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Telephone
6339 9448
Introduction
The philosophy of Wild Rocket is to provide good food with good service and good ambience. Most of the dishes served at Wild Rocket are inspired by Singapore flavours, hwaker dishes that the chef grew up with as a child and thus coined the term "Mod Sin" (Modern Singaporean) to describe the restaurant's style of cuisine. continue reading
Opening Hours
Today
12:00 - 14:30
18:30 - 22:30
Mon - Fri
12:00 - 14:30
18:30 - 22:30
Sat
12:00 - 16:00
18:30 - 22:30
Sun
Closed
Other Info
Chill-out
Group Gathering
Takes Reservations Details
Restaurant Website
http://www.wildrocket.com.sg
Signature Dishes
Crab Meat Potato Mash Grilled Stingray In Thai Sauce With Lemon Onion Sambal Stingray
Review (5)
The place was packed for lunch during Saturday. I decided on the omakase lunch which was consisted of 7 courses (S$97++). My only request was the dessert not to be the restaurant's signature Wild Rocket Chendol which I just had a couple of weeks ago. Ice water was served after placing order.Course 1 : Bah Chor MeeNegitoro (minced fatty tuna) topped with chopped spring onion and chilli padi, crispy lards, fried shallots, on top of a bed of warm glass noodles.Course 2 : Thai Pomelo SaladServed with tiger prawns & frozen coconut dressingThe dressing was like a scoop of ice cream and made of coconut, chilli, fish oil, and shallot. It tasted quite lemak. Having it with mint leaf, pomelo, and cilantro, it tasted quite refreshing with hint of spicy and sweetness of fruit. Course 3 : Chilli CrabCrab cake made of blue crab and spanner crab, served with chilli crab sauce.The crab cake was packed with nothing but crab meat. Quite juicy and yummy on its own.Course 4 : Hokkien MeeFresh pasta cooked with prawn stock, and hae ko (black shrimp paste). It was quite flavourful but a bit too salty for me.Course 5 : Wild Rocket Strawberry CheesecakeIt served deconstructed style in a Martini glass. Creamy without too sweet or sour.I was surprised that I was served dessert before my main. I later asked the staff who thought I already had it. In the end I went through what I had with 2 different staffs and decided that there was 2 more courses.Course 6 : Black vinegar iberico pork jowl with pickled cabbage and chestnut pureeThe meat was quite tender and pulled out easily. Quite appetizing with the pickled vegetables.Course 7 : Lychee sorbet with lychee martini gummyThe sorbet was topped with ginger flower and blue pea flower. Interesting flavours of the light lychee and the slightly stronger ginger flower. Quite refreshing.Overall the food was not bad but was a tab upset about my course of dishes being overlooked. By the way as the place was full house, it was quite noisy too. continue reading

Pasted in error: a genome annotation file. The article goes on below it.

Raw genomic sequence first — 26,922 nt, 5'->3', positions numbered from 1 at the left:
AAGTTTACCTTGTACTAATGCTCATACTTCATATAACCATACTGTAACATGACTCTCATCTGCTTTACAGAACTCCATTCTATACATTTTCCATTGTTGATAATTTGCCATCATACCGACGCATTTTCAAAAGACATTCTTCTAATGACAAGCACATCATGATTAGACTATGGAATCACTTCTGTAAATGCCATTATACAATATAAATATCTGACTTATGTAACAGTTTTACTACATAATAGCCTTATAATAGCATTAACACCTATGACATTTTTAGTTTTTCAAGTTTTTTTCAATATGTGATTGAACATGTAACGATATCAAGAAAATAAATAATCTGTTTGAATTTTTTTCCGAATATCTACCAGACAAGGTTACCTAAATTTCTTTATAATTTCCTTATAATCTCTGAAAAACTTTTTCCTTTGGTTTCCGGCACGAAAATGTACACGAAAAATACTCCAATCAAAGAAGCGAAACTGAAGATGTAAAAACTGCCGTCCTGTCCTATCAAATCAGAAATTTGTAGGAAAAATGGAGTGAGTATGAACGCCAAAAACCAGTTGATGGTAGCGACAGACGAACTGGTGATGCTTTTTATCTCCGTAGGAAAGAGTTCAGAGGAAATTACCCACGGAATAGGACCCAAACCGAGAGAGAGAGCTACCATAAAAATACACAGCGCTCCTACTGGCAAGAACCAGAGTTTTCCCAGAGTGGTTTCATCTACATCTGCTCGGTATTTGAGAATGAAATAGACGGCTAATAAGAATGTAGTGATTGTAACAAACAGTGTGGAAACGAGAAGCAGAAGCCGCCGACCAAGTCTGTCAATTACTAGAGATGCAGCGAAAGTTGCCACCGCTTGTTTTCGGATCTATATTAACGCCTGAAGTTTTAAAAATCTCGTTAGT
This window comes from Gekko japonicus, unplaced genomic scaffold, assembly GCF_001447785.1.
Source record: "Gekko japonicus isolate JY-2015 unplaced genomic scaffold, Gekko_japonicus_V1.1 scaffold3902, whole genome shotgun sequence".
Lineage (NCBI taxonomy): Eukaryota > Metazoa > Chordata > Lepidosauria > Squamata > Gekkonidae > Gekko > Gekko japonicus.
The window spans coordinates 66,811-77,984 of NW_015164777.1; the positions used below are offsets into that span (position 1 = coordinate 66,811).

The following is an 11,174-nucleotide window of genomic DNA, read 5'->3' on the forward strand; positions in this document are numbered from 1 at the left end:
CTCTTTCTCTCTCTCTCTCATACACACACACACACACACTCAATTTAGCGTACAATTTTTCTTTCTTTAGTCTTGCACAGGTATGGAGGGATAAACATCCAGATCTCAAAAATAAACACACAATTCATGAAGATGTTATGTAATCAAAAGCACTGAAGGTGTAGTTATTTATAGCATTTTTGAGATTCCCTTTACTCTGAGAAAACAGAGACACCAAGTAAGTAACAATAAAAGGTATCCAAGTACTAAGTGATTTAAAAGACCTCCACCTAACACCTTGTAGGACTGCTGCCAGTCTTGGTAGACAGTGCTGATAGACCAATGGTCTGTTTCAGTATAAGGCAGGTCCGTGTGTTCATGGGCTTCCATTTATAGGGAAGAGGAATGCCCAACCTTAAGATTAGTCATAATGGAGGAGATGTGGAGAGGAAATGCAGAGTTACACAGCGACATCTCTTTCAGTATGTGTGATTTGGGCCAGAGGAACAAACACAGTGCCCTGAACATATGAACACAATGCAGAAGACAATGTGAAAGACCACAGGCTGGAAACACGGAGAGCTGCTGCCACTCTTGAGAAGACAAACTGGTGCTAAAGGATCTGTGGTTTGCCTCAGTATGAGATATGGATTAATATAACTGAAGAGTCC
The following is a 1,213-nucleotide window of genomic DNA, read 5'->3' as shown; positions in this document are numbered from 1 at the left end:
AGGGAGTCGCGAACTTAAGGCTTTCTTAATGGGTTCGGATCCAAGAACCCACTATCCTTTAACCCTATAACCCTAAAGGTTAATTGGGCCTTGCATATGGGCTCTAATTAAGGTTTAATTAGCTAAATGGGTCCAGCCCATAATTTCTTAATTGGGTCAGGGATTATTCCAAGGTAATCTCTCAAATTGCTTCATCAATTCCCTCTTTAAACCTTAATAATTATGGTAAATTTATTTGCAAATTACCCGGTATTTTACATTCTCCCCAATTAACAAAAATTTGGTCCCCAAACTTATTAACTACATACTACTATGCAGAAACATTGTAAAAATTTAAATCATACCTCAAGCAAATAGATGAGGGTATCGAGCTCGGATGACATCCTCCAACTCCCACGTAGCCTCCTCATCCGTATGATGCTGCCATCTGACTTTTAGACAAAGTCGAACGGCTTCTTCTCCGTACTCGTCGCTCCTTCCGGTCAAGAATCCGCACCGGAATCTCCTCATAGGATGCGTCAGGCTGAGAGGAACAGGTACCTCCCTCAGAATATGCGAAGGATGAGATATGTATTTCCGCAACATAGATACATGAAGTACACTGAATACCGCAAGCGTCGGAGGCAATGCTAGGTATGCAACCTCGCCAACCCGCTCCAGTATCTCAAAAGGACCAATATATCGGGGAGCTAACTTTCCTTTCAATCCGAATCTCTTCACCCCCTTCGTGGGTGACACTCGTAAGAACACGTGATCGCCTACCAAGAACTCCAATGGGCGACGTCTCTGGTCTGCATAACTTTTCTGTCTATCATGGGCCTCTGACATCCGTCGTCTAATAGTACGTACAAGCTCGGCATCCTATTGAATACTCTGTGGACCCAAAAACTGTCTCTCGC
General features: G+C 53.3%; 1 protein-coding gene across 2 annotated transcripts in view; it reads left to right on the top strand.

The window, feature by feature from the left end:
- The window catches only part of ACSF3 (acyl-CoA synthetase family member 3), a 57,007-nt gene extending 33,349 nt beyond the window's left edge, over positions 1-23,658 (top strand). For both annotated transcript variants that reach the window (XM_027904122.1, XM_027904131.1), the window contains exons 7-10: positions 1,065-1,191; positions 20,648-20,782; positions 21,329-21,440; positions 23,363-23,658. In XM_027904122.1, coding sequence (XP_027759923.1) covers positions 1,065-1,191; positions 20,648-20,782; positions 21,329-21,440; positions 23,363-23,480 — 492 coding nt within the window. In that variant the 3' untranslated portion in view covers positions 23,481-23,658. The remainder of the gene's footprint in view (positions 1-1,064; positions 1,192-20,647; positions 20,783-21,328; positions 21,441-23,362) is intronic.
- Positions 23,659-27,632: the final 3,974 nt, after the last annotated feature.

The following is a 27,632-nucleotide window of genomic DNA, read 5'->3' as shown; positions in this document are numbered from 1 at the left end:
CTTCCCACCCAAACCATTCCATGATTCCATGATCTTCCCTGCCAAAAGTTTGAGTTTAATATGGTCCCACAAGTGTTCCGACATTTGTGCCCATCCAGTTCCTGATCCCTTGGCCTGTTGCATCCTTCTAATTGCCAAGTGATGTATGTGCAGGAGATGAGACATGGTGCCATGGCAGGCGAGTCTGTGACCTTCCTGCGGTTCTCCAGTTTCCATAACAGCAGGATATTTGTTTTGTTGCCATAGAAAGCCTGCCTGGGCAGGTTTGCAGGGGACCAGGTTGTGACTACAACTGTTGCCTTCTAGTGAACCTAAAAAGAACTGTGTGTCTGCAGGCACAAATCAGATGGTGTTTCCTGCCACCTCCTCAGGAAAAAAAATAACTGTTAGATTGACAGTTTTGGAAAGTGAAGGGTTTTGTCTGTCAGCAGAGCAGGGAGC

(The above review is the personal opinion of an user which does not represent OpenRice's point of view.)